This is the most trying year of the war and everyone’s nerves are feeling the strain very much. I hope this year will see the end of it. The General election is the 24th of this month so the candidates haven’t long to prepare. Sydney is lousy with recruiting and selection meetings, but I am taking no part in them. Like Brer Rabbit I am layin’ low and sayin’ nothing.
My last parcel to Gerald was a large one of music, including two mouth organs and two flageolets, which I first thought were penny whistles. They cost two shillings and four shillings respectively. The music was all the latest, mostly rags. The Little House on the Hill reminded me of this place so I got that, and Pack Up Your Troubles in an Old Kit Bag is a very good one. All in all there were three albums of popular and patriotic music. They will add greatly to the concerts by his musical troupe, I think, and will keep up the spirits of the men.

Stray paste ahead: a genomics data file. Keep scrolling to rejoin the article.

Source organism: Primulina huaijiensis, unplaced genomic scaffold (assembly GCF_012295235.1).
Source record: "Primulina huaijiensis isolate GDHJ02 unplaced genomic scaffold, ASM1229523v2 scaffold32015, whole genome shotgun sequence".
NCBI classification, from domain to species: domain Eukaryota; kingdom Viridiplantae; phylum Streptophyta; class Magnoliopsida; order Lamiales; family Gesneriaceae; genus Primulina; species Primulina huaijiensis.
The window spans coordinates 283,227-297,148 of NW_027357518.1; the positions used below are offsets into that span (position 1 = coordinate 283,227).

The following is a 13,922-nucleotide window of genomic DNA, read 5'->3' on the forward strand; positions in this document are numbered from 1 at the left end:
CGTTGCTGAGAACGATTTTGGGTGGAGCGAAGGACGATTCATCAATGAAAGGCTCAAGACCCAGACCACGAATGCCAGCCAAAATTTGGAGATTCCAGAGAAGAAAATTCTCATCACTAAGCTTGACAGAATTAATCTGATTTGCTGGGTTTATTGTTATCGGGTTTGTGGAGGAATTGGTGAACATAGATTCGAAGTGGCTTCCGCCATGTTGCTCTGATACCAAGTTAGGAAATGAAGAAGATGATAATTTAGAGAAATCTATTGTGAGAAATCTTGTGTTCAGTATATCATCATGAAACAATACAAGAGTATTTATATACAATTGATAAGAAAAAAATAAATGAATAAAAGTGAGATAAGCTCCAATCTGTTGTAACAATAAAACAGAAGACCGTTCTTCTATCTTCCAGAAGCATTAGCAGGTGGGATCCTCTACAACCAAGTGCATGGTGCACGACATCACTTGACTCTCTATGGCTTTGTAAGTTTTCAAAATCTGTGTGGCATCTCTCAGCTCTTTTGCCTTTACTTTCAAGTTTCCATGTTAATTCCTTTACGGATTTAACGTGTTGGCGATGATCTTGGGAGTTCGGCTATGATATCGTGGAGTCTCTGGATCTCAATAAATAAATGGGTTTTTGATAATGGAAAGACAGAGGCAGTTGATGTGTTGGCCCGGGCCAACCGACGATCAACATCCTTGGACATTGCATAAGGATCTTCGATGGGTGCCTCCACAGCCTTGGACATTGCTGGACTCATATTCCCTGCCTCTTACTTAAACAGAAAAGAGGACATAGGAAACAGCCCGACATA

I have had different girls staying with me for short periods, the last a spinner. We went to a most interesting lecture illustrated by lantern slides of Anzac, Lemnos and Dudley Hospital at Wimereux where Everard spent Xmas of 1915. I seldom go out in the evenings now, never to the theatre or a concert. It’s too lonely coming home by oneself. I spend my days packing at the Red Cross Depot and teaching spinning every Friday. Working hard helps me stave off the blues, but living alone brings anxiety to the mind which is hard to bear. News in the papers is not good. I do wish Turkey would make a separate peace, but then I suppose all the Egyptian troops would be sent to France, so that would make my fears much worse.
There is to be a big fete at Sir William Cullen’s grounds at Mosman on 21st April in aid of the War Chest. I expect I shall be helping as a spinner.